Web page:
Janet (airline)

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Janet NSA
IATA ICAO Callsign
Founded 1972
Hubs McCarran International Airport
Fleet size 18
Destinations 6
A Janet Boeing 737-600
A Janet 737-200 departing from McCarran International Airport, Las Vegas, Nevada with the MGM Grand Las Vegas in the background

Janet is the de facto name for a small fleet of passenger aircraft operated for the United States Air Force. Their aircraft transport military and contractor employees and currently serve mostly the Nevada National Security Site (most notably Area 51) from their terminal at Las Vegas' McCarran International Airport.[1] In common parlance, JANET is said to stand for 'Just Another Non Existent Terminal'.[2][3]


Due to the secretive nature of the airline, little is known about its organization. It is operated for the USAF by infrastructure and defense contractor AECOM through the AECOM acquisition in 2014 of URS Corporation, which acquired EG&G Technical Services in 2002; this based on URS's history of providing this service to the Air Force and job openings published by URS.[4][5] For example, in 2010, URS announced it would be hiring Boeing 737 Flight Attendants to be based in Las Vegas, requiring applicants to undergo a Single Scope Background Investigation in order to be able to obtain a Top Secret security clearance.[5] Janet flights operate with a three digit flight number and a WWW-prefix.[6] In the official publication of ICAO airline codes, this specific three-letter designator is listed as being blocked.[7]


The first flights from Las Vegas to Area 51 were performed in 1972 by a Douglas DC-6 operated by EG&G. A second Douglas DC-6 was added in 1976 and this type remained in use until 1981.[4]

Currently, the Janet fleet consists of six Boeing 737-600s painted white with a prominent red cheatline. There are also five smaller executive turboprops (two Beechcraft 1900s and three Beechcraft 200Cs) painted white with less prominent blue trim stripes. The fleet is registered to the Department of the Air Force, while some earlier aircraft were registered to several civil aircraft leasing corporations.[4] Before the arrival of the 737-600s Janet operated Boeing 737-200s, some of which were modified from military T-43A aircraft. One of the 737-200s with registration N5177C in the 1980s was briefly based in Germany at Frankfurt International Airport (which was at the time also home to a USAF base, Rhein-Main Air Base), and was operated by Keyway Air Transport, which also appears to have been a US government operation with Keyway Air Transport merely being a front company. It was retired on March 6, 2009.[4] Together with the other 737-200s it was sent to AMARG at Davis–Monthan Air Force Base in Arizona for storage.[8]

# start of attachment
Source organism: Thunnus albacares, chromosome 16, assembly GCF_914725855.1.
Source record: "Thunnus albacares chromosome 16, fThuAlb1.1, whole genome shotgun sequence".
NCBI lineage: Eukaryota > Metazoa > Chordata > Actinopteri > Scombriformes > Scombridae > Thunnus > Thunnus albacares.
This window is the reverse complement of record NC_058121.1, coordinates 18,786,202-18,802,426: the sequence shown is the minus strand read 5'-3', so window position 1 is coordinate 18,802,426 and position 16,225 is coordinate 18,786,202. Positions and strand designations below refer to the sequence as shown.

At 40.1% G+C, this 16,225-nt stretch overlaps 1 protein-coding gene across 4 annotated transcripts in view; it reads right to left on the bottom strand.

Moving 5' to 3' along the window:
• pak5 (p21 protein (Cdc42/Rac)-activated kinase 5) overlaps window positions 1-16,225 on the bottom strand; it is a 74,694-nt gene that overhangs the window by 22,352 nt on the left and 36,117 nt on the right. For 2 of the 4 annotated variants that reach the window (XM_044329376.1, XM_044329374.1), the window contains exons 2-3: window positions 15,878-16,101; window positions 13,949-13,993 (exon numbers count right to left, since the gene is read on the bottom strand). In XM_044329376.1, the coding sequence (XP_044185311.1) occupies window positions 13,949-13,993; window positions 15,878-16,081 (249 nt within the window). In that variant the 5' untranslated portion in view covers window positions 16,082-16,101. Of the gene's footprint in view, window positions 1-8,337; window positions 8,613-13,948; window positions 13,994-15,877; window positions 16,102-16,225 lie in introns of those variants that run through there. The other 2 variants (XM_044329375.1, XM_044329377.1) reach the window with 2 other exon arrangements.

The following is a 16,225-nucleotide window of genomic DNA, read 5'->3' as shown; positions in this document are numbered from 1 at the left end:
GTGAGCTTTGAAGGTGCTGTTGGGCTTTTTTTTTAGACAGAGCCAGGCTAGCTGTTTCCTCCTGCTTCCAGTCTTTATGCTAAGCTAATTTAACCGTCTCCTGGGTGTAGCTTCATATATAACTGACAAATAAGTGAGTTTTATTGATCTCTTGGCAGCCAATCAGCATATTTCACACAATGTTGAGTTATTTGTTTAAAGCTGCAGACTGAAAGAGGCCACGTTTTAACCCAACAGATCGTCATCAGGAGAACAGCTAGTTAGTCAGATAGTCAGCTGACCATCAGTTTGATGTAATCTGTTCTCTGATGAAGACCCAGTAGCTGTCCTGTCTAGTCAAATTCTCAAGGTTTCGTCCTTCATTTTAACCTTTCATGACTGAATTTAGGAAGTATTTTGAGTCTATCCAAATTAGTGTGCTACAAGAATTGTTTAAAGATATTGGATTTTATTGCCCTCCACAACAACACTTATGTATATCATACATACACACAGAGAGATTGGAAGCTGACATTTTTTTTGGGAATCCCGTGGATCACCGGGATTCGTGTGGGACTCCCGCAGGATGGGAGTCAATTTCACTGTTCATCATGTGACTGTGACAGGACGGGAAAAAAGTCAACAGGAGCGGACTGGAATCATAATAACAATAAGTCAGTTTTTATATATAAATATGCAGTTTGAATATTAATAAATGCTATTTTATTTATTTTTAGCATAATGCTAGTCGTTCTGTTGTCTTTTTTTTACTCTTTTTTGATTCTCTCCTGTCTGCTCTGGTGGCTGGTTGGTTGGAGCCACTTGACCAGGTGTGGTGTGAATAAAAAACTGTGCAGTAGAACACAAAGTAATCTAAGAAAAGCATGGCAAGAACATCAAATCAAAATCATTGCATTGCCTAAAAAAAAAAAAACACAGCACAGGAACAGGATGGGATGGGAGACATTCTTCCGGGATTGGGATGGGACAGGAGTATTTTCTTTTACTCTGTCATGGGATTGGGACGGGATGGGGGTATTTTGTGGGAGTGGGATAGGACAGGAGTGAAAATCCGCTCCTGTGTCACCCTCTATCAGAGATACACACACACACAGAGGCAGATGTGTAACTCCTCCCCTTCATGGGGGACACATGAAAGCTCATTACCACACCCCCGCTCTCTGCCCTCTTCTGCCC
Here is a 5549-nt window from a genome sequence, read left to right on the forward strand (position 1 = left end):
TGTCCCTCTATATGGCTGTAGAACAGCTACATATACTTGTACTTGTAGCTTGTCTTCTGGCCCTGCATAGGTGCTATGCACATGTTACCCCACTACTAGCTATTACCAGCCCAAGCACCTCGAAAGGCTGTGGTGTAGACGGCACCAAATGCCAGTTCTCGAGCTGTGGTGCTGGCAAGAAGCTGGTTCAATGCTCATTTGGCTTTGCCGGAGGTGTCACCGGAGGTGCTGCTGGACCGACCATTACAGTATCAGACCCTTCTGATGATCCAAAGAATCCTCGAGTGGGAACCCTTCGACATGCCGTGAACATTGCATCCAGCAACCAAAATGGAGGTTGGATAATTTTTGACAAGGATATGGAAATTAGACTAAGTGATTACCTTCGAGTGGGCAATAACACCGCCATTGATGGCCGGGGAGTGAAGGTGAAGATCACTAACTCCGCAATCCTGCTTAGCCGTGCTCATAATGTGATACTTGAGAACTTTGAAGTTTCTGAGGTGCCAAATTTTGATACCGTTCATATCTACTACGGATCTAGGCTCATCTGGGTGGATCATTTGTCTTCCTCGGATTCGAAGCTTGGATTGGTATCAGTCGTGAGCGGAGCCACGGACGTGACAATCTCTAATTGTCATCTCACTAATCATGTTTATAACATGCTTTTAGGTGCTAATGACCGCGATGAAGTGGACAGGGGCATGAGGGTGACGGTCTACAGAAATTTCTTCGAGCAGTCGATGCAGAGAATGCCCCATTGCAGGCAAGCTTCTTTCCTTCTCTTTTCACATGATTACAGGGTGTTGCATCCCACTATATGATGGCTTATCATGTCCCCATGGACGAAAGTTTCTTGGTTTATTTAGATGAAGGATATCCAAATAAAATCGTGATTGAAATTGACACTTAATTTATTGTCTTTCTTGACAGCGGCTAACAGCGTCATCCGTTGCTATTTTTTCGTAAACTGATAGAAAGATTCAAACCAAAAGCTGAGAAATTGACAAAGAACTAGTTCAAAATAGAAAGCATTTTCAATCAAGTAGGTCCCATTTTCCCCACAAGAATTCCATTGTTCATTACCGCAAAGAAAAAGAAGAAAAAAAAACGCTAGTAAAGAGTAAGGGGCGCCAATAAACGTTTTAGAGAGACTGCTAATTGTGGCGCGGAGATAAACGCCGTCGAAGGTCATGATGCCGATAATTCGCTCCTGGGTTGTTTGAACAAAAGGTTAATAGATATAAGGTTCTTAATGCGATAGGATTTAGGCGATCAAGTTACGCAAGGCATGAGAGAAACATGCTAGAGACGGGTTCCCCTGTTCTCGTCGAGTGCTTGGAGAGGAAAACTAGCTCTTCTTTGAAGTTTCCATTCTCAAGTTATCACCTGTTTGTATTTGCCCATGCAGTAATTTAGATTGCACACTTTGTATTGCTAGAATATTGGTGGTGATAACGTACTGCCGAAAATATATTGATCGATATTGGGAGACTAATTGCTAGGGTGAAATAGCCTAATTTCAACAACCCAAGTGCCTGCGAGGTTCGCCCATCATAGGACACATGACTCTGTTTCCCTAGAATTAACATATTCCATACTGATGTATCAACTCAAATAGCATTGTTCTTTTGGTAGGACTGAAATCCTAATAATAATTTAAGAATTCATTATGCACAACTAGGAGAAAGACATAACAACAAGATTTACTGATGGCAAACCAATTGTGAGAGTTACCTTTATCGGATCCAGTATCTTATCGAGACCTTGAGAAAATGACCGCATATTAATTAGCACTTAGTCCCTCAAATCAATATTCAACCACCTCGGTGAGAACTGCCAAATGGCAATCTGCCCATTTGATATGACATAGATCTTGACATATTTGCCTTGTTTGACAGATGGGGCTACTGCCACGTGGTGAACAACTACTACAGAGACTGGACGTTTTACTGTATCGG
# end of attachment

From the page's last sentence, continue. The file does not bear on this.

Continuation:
All the 737-600 aircraft are ex-Air China and with the exception of N273RH and N365SR were previously operated by the now defunct China Southwest Airlines before being acquired for US Air Force operations starting in 2008. The aircraft were initially taken to Wright-Patterson Air Force Base before being transferred to Las Vegas.[9] Most of the Beechcraft airplanes were sold directly to the Air Force, except for two, which had civilian owners first.[10][11]

One aircraft, a Beechcraft 1900s, was lost on March 14, 2004, when it crashed on approach for Tonopah Test Range Airport after the pilot suffered sudden cardiac death. Five people, including the pilot, were killed in the accident.[12]

The following table lists information about the Janet fleet.[4]

Model Registration MSN C/N
Boeing 737-66N N319BD 28649 887
Boeing 737-66N N869HH 28650 932
Boeing 737-66N N859WP 28652 938
Boeing 737-66N N273RH 29890 1276
Boeing 737-66N N365SR 29891 1294
Boeing 737-66N N288DP 29892 1305
Beech 1900C N20RA UB-42 -
Beech 1900C N623RA UC-163 -
Beech King Air B200C N654BA BL-54 -
Beech King Air B200C N661BA BL-61 -
Beech King Air B200C N662BA BL-62 -

In popular culture[edit]

In Microsoft Flight Simulator X free flight mode, one can fly a Janet Boeing 737, labeled as "Unmarked Airliner". There is also a mission, called "Secret Shuttle", in which one is a new Janet captain, making his first shuttle flight to "Area 51" from Las Vegas' McCarran International Airport as Janet 356 (later changes to Longhorn 27 on approach). Although a 737-800W is used for the flight, it is painted in a similar style to the 737s operated by Janet.[13]


The following locations are some of the most common Janet destinations:[14]


  1. ^ "Janet Airline / EG&G". Retrieved 21 September 2010. 
  2. ^ "Audio Clips of Janet Radio Traffic". Retrieved 1 November 2010. 
  3. ^ Presenters: Bill Birnes, Kevin Cook and Pat Uskert (25 February 2009). "Area 51 Revealed". UFO Hunters. History Channel. 
  4. ^ a b c d e "The Janet Fleet". Retrieved 21 September 2010. 
  5. ^ a b Contractflygirl.blogspot.com - archived copy of URS Corporation job opening.
  6. ^ Flightaware.com - WWW224, page retrieved February 21, 2013
  7. ^ ICAO Document 8585, Section 3: Three-Letter Designators.
  8. ^ Rainer Bexten - Airliners.net - Aerial photo taken at Davis–Monthan Air Force Base. Photo from February 29th, 2012.
  9. ^ Flightaware.com - Delivery flight of N288DP. Page retrieved February 21, 2013.
  10. ^ Airfleets.net, aircraft data and history obtained from search results based on known aircraft registrations. Information retrieved August 2, 2009.
  11. ^ Trevor Paglen (2006), Unmarked Planes & Hidden Geographies, website retrieved December 28, 2008.
  12. ^ Aviation Safety Database Entry
  13. ^ "Secret Shuttle". Microsoft. Retrieved 21 September 2010. 
  14. ^ "Janet Schedule & Destinations". Retrieved 3 October 2010. 

External links[edit]